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Iraqi Government Releases Airstrike Video

The Iraqi government has released video of an airstrike, saying it killed more than 20 militants near the cities of Ramadi and Fallujah in Sunni-dominated Anbar province.

Iraqi military official Mohammed al-Askari told The Associated Press that Tuesday's airstrike targeted the al-Qaida operations center in the provincial capital of Ramadi. The strike comes as al-Qaida-linked militants tighten their grip on parts of Ramadi and Fallujah that they seized last week.

The government has warned of a possible assault on militants in Fallujah, prompting dozens of families to flee. Prime Minister Nouri al-Maliki has urged Fallujah residents to "expel" the militants to preempt a military strike. Mr. Maliki, a Shi'ite whose government has little support in Sunni Fallujah, says he has ordered security forces not to strike residential areas.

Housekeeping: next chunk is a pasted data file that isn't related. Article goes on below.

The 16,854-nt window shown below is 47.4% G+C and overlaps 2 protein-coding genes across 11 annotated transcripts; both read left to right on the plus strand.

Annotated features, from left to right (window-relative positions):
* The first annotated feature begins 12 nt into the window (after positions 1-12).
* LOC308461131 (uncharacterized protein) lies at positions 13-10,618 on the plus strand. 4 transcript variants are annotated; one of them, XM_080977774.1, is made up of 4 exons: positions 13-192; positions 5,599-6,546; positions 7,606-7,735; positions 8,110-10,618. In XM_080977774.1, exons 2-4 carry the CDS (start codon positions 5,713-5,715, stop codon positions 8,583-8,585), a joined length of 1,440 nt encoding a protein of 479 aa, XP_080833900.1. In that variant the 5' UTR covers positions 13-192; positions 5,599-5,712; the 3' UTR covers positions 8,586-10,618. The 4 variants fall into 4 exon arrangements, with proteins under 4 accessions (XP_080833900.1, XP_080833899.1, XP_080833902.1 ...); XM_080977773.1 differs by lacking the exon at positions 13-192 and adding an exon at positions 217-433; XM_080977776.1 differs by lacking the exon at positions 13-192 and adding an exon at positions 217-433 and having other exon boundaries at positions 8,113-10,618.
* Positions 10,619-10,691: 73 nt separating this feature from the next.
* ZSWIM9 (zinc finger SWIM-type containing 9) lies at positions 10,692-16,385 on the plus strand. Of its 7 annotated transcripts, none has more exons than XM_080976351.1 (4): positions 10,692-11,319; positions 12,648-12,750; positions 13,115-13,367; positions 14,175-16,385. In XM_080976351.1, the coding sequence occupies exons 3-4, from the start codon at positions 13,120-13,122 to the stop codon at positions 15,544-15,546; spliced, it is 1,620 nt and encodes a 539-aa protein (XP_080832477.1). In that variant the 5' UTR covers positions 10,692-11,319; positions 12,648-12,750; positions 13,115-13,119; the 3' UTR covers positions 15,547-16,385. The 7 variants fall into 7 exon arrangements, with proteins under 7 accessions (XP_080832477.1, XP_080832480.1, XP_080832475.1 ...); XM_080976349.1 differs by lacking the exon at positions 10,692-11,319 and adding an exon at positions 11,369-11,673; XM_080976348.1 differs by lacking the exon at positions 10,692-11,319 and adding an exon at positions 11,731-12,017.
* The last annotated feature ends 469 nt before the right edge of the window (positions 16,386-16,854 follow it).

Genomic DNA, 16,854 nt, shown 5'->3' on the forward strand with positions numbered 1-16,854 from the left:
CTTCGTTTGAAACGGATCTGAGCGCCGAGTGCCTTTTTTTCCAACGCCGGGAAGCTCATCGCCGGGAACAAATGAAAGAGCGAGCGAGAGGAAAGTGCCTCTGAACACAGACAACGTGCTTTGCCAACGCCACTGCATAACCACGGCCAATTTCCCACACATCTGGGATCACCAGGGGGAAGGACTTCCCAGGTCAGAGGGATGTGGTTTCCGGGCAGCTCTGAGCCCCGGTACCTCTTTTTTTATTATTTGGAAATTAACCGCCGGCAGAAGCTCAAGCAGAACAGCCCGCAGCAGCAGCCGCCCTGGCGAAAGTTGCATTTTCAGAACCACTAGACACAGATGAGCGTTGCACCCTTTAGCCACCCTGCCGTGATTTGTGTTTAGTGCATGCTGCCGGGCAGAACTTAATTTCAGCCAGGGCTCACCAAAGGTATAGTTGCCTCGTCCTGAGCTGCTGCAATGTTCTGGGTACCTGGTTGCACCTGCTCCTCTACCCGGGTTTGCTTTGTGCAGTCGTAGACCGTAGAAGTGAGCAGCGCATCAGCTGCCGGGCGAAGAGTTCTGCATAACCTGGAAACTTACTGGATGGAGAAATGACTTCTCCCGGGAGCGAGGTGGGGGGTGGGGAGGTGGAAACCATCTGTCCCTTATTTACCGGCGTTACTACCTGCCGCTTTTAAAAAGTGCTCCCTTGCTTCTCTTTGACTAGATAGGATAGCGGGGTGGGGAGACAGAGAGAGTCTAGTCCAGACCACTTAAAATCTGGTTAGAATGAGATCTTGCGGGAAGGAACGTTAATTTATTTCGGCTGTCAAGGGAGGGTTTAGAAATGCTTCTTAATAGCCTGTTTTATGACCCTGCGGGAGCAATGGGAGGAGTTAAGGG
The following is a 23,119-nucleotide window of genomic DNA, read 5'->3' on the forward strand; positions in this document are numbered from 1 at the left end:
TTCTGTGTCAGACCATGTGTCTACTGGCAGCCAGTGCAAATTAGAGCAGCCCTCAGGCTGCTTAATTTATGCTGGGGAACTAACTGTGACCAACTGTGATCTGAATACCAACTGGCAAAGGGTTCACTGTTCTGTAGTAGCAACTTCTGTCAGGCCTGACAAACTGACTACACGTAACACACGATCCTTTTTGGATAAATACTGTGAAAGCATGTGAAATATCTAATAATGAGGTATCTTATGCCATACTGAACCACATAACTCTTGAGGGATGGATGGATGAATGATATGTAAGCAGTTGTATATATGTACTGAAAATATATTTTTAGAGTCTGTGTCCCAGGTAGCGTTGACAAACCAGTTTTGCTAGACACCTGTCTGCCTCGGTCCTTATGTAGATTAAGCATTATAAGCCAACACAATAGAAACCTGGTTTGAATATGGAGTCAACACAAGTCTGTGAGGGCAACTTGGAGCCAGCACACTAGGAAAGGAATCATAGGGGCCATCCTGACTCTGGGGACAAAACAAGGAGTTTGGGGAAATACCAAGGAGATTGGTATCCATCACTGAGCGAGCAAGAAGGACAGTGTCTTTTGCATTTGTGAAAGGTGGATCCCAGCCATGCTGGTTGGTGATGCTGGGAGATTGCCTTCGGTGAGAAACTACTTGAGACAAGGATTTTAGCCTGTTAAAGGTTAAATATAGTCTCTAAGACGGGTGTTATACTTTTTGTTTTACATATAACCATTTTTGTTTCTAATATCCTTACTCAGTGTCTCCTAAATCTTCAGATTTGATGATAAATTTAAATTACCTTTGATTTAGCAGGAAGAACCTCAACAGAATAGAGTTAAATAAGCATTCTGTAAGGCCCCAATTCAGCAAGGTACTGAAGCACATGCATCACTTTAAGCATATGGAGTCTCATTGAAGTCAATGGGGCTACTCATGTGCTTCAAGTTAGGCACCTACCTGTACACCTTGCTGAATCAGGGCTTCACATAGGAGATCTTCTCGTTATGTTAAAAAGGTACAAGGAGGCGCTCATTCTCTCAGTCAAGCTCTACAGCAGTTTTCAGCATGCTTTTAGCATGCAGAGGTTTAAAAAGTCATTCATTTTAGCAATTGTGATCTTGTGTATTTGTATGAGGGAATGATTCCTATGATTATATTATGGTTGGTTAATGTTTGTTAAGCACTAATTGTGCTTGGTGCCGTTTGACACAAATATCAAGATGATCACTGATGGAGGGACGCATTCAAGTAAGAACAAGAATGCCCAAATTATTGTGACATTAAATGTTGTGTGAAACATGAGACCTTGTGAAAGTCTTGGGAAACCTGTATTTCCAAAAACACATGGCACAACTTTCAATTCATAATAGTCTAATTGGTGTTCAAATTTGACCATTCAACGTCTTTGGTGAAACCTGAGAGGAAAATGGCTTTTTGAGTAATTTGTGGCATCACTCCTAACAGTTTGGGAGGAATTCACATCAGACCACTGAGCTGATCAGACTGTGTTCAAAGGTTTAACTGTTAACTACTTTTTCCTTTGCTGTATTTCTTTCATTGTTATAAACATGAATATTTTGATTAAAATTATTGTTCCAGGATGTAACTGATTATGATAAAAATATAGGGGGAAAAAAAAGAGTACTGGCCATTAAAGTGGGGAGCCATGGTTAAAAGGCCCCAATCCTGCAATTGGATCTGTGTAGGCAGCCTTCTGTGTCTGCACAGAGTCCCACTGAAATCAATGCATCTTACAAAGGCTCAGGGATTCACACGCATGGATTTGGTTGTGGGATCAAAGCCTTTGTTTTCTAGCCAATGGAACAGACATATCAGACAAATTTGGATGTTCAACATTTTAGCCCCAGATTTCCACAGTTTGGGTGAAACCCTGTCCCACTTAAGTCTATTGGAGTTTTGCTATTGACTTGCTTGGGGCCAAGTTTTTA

Also Tuesday, a truck laden with explosives blew up as it rammed into a police station in the Kirkuk district, killing two people and wounding at least 40 others.

On Sunday, at least 34 people died in Ramadi during fighting between Iraqi security forces and al-Qaida-linked Islamist fighters. Government forces followed up with an air strike on Ramadi.

The United States has reaffirmed its support for Iraq in its fight against the militants and said it will accelerate U.S. military sales and deliveries to the nation. But White House spokesman Jay Carney said while the U.S. will send more surveillance drones and Hellfire missiles to Iraq this year, Iraq must take the lead and handle the conflict itself.

U.S. General Ray Odierno, who led troops through some of the worst years of the Iraq war and is now Army Chief of Staff, said during a question-and-answer session in Washington Tuesday that he opposes sending U.S. combat troops back into Iraq in response to the recent gains by al-Qaida-linked militants. He said the proper U.S. approach is to stay engaged diplomatically to assist Iraqi leaders. He said he is disappointed by the loss of control in some of Iraq's key cities, but added that Iraq still has the potential to become a strong U.S. partner.

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